Wednesday, 26 January 2011

Svafnir - The Heathen Chapters (2008) 50/100.

Lately I’ve been running into a lot of neofolk/metal crossovers, including this here band, Svafnir, a Pagan metal band from Germany. This project, spearheaded by Alexander Suplie, is one of those type of acts that generally irritates me as they try desperately hard to bridge the gap between metal and non-metal sounds. As with ambient black metal bands, this sort of mesh of genres is so deeply satisfying when it’s done correctly but, the majority of the time at least, it ends up falling flat on its face only to embarrass everyone concerned. Whilst Svafnir aren’t short of talent, this debut full-length, entitled ‘The Heathen Chapters’, comes across as a mostly filler-type album, one which is seemingly constantly building to something much bigger and greater than it ever achieves, though that isn’t to say it isn’t possible in the future to achieve such heights. First and foremost, there needs to be more in the way of metal material for this to succeed as a metal album. It is almost entirely NOT a metal album, bar the occasional blasting of atmospheric black metal riffs or doomier growled vocals but these aspects are so few and far between, they’re barely worth making a note of.

As I said, acts like this who, on the surface of things, seem to be fully fledged metal bands and interesting to boot, tend to annoy me as they persistently miss the opportunities presented to them. Pagan metal, which tends to be very closely related to black metal, goes very well when mixed properly with folk music. In fact, it’s almost always the case that the two sub-genres of metal are intertwined due to their strong bonds and ties. However, many bands, including Svafnir, tend to place too much emphasis on one aspect of their style and not enough on the other, as is the case with ‘The Heathen Chapters’, an album which could be viewed as an ode to fellow extreme metal acts such as America’s Agalloch, a band who have on occasions got the mixture of harsh metal and gentle folk right. So much so I’ve even heard people stating this is next in line to Agalloch’s “The White” EP, one which has garnered much success since its release.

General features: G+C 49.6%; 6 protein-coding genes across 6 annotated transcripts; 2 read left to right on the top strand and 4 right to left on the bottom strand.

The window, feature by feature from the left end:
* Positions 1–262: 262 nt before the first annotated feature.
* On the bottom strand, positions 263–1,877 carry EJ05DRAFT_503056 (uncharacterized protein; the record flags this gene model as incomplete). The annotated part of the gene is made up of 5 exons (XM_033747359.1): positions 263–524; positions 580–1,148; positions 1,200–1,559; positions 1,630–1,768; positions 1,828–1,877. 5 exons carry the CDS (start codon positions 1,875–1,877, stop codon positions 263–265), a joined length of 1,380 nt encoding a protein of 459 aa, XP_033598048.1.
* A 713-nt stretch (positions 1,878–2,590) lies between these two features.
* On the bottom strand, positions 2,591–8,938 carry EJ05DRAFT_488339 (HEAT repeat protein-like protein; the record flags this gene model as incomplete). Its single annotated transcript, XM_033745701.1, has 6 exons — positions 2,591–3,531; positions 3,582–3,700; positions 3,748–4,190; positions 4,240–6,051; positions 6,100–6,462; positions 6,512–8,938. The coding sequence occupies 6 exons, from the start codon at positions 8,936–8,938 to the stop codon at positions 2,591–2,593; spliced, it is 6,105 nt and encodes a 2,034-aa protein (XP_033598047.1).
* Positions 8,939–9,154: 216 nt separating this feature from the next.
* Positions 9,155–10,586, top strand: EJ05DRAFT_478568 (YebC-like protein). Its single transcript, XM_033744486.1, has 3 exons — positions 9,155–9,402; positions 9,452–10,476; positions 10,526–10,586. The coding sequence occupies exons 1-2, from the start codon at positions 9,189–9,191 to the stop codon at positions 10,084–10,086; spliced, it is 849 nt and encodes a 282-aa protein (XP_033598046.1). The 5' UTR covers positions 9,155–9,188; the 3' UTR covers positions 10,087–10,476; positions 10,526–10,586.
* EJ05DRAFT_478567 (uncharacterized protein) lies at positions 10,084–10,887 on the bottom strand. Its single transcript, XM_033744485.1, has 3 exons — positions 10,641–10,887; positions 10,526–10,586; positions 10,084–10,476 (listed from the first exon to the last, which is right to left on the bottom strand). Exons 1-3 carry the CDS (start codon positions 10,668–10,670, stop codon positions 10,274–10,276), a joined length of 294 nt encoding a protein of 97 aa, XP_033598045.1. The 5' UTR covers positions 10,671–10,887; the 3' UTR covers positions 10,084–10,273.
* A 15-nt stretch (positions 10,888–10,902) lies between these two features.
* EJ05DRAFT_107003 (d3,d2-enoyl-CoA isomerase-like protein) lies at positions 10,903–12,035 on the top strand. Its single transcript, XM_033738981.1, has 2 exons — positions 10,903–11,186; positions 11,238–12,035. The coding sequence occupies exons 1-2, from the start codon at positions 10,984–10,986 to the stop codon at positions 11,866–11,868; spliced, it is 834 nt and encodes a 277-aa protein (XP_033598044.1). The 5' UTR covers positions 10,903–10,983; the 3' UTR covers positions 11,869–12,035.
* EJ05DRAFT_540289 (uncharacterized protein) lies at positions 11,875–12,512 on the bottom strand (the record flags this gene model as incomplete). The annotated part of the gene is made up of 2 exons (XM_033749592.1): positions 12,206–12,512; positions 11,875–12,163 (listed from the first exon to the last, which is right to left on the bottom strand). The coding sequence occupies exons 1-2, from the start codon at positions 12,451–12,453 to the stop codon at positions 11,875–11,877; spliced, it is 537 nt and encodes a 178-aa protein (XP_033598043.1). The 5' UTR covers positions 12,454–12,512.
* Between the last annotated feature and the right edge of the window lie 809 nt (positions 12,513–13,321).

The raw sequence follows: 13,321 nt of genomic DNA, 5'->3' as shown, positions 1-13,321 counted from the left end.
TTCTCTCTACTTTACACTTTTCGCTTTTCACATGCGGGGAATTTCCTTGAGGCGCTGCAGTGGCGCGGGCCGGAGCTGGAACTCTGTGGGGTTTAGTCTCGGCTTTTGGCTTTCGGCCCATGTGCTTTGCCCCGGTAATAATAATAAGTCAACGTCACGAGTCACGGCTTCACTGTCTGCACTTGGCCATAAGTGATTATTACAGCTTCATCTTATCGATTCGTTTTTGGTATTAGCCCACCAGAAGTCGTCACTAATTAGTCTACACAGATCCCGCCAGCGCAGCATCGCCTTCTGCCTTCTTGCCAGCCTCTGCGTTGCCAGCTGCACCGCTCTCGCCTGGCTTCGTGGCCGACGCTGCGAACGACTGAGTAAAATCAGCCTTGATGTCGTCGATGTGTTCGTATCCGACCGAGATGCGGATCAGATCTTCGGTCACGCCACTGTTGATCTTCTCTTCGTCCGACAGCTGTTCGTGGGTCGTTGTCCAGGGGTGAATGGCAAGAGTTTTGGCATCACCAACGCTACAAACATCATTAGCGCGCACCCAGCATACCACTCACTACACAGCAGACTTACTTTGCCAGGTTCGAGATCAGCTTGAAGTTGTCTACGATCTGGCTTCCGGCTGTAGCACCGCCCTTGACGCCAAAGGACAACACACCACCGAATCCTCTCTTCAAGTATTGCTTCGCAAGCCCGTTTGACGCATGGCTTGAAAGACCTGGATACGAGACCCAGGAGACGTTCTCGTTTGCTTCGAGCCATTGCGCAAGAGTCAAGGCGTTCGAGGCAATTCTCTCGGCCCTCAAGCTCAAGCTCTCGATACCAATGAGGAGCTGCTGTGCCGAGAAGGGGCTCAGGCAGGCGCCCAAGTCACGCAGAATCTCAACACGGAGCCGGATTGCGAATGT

As an Agalloch fan, I must admit to be one of the only long-time fans who doesn’t particularly enjoy the oven fodder that is “The White” EP. It feels like a cheap gimmick in order to rake in money during the process when there’s a period of quiet from the band as they’re concentrating mostly on writing and preparing for a new full-length album. As with most of the fully instrumental songs on this album, of which there are a few, “The White” EP felt like a series of dull filler tracks which were supposedly meant to be admired for their outstanding natural beauty. I feel this is pretty similar to how Svafnir have acted on ‘The Heathen Chapters’, an album which uses all the clichés and cheap marketing tricks in the book to pull in a crowd of over-excited folk fans. Songs like ‘Zweige sich im Winde wiegen’ are prime examples of what I’m talking about. Although the occasional vocal blast may appear on numerous songs, the vocals were never set out to be the main talking point of the album - that, assumedly, is meant to be the work of the acoustics which, in fairness, can be emotive and lush, as on songs like ‘Shadows in the Water’, though the song isn’t developed too well towards the middle and end, though this doesn’t entirely surprise me.

The vocals, that is the growled vocals, are extremely poor. They sound like a cheap imitation of Opeth’s vocalist, Mikael Åkerfeldt, who does tend to have a strong voice. The clean vocals are decent but too infrequent/placed low on the priority list within the songs that they feature in, like on the aforementioned song where they’re whispered and barely noticeable for the most part, completely overshadowed by the genuinely melodious nature of the acoustics when they’re not afraid of expressing themselves and are too busy on practising their impersonation for the most timid sounding structures the world has ever seen. It isn’t a case of the album being so poor to the point of being downright offensive, it’s simply a case of being far too mediocre that it winds me up having to sit through this album several times over just to get a firm grasp on how and why it’s so mediocre. At least the production is good enough for me to hear how mediocre this album is. That at least was a bonus! This album features a few decent acoustic sections but the album is far too repetitive, lacking in a captivating atmosphere and largely forgettable to get worked up over.

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